For these reasons it is found that the ground is established.


Registration and Use in Bad Faith


The Panel considers that Respondent, a direct competitor of Complainant in the drive-thru coffee business, has violated Policy ¶ 4(b)(iii) by registering and using the <> domain name to post a lawsuit against Complainant, because the posting of negative comments about Complainant will potentially disrupt Complainant’s business.  See Lubbock Radio Paging v. Venture Tele-Messaging, FA 96102 (Nat. Arb. Forum Dec. 23, 2000) (concluding that domain names were registered and used in bad faith where the respondent and the complainant were in the same line of business in the same market area); see also SR Motorsports v. Rotary Performance, FA 95859 (Nat. Arb. Forum Jan. 4, 2001) (finding it "obvious" that the domain names were registered for the primary purpose of disrupting the competitor's business when the parties are part of the same, highly specialized field).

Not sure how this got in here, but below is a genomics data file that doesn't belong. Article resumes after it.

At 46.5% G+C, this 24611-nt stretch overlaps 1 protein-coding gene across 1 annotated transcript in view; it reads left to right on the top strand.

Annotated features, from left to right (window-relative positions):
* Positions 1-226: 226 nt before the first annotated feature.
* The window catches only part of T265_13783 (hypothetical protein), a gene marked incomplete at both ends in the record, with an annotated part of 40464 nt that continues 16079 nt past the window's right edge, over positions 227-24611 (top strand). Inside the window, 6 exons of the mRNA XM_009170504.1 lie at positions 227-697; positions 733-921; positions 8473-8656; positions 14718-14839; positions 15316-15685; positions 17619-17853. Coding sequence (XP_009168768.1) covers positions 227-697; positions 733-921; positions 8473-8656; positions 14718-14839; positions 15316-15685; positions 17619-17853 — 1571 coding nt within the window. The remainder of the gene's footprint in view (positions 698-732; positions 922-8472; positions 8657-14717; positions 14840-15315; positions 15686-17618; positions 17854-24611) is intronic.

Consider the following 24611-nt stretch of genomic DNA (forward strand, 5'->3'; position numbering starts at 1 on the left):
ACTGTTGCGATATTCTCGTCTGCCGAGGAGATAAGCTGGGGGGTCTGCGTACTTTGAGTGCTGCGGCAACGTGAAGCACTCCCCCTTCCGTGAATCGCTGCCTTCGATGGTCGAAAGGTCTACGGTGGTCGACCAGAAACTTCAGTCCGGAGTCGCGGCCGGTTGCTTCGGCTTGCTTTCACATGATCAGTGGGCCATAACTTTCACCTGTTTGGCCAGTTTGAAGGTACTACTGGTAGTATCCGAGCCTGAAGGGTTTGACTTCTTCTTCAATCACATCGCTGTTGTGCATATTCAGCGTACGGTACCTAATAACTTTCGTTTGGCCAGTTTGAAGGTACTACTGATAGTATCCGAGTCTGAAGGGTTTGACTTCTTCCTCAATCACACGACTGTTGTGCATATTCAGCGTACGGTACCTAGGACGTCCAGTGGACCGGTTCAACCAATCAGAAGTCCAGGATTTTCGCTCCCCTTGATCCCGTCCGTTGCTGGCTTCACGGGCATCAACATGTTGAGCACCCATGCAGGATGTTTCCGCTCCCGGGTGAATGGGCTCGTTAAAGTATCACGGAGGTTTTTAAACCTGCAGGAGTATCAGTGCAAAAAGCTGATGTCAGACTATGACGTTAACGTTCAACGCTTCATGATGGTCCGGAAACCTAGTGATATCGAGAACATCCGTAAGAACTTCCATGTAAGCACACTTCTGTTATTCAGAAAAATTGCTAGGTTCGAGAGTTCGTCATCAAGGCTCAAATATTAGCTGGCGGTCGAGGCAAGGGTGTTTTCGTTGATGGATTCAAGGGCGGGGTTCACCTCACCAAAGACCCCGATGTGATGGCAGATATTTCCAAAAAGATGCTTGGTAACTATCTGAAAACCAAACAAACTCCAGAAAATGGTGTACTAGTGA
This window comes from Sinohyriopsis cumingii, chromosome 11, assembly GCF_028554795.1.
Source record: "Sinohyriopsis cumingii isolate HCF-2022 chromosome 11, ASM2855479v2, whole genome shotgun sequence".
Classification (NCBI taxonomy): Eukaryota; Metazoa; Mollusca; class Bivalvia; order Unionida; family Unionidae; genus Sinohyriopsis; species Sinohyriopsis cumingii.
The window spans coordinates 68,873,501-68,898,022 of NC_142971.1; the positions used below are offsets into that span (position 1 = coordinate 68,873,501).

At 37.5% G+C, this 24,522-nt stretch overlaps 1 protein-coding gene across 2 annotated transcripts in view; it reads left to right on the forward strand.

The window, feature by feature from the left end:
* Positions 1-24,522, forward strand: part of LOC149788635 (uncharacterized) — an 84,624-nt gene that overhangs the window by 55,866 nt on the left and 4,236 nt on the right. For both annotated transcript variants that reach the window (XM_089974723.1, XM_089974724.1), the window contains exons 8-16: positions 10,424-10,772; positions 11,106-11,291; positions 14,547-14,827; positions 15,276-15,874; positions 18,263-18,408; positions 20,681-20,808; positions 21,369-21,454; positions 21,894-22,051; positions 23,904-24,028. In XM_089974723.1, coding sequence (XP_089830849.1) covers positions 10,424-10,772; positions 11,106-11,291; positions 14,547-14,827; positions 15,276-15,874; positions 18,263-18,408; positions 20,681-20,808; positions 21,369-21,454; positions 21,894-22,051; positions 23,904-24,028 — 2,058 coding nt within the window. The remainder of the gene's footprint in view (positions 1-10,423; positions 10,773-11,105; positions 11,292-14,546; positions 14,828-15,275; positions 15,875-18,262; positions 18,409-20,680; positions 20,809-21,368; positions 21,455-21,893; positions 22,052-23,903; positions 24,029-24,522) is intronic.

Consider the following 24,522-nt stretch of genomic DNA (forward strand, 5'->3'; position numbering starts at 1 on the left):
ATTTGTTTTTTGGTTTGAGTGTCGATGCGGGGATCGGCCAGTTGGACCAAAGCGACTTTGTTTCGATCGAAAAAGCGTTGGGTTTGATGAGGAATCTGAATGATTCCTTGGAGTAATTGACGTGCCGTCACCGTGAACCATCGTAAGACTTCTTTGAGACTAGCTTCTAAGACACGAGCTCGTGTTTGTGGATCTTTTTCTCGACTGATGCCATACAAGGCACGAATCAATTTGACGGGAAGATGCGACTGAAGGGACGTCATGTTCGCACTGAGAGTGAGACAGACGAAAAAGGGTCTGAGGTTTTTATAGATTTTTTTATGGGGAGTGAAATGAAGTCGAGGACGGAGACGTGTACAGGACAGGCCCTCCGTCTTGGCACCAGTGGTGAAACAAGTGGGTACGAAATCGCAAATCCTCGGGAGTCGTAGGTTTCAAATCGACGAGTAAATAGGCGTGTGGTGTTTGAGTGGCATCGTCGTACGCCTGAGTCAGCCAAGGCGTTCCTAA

The Panel also finds that by posting a lawsuit involving Complainant at the <> domain name, Respondent, a direct competitor of Complainant, is attempting to divert Internet users seeking Complainant’s goods or services to a website criticizing Complainant and that it is doing so for commercial gain.  This is on the basis that internet users will see that Respondent is suing Complainant and might be discouraged from doing business with Complainant and instead decide to do business with Respondent.  Hence, the Panel finds that Respondent is attempting to profit from the goodwill associated with Complainant’s COPPERTOWN mark, which constitutes bad faith registration and use pursuant to Policy ¶ 4(b)(iv).  See Anne of Green Gable Licensing Auth., Inc. v. Internetworks, AF-0109 (eResolution June 12, 2000) (finding that the respondent violated Policy ¶ 4(b)(iv) because the respondent admittedly used the complainant’s well-known mark to attract users to the respondent's website); see also Perot Sys. Corp. v., FA 95312 (Nat. Arb. Forum Aug. 29, 2000) (finding bad faith where the domain name in question is obviously connected with the complainant’s well-known marks, thus creating a likelihood of confusion strictly for commercial gain).